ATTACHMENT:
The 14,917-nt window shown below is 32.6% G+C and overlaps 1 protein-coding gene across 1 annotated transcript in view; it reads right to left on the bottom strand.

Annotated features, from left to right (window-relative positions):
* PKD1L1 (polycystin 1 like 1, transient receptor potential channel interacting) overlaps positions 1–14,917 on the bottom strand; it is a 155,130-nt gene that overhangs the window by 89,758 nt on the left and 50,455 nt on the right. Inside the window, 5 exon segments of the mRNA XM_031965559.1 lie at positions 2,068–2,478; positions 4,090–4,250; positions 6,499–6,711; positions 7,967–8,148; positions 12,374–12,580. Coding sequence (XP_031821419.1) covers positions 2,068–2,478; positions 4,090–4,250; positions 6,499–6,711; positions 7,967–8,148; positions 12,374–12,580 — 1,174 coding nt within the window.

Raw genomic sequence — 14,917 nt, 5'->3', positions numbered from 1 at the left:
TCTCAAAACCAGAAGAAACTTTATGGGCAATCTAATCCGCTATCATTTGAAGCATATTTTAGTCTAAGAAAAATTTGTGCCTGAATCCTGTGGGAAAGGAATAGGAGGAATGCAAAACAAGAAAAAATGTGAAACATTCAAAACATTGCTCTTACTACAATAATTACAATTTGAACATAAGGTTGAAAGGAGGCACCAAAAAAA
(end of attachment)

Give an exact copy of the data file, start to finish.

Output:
The 14,917-nt window shown below is 32.6% G+C and overlaps 1 protein-coding gene across 1 annotated transcript in view; it reads right to left on the bottom strand.

Annotated features, from left to right (window-relative positions):
* PKD1L1 (polycystin 1 like 1, transient receptor potential channel interacting) overlaps positions 1–14,917 on the bottom strand; it is a 155,130-nt gene that overhangs the window by 89,758 nt on the left and 50,455 nt on the right. Inside the window, 5 exon segments of the mRNA XM_031965559.1 lie at positions 2,068–2,478; positions 4,090–4,250; positions 6,499–6,711; positions 7,967–8,148; positions 12,374–12,580. Coding sequence (XP_031821419.1) covers positions 2,068–2,478; positions 4,090–4,250; positions 6,499–6,711; positions 7,967–8,148; positions 12,374–12,580 — 1,174 coding nt within the window.

Raw genomic sequence — 14,917 nt, 5'->3', positions numbered from 1 at the left:
TCTCAAAACCAGAAGAAACTTTATGGGCAATCTAATCCGCTATCATTTGAAGCATATTTTAGTCTAAGAAAAATTTGTGCCTGAATCCTGTGGGAAAGGAATAGGAGGAATGCAAAACAAGAAAAAATGTGAAACATTCAAAACATTGCTCTTACTACAATAATTACAATTTGAACATAAGGTTGAAAGGAGGCACCAAAAAAA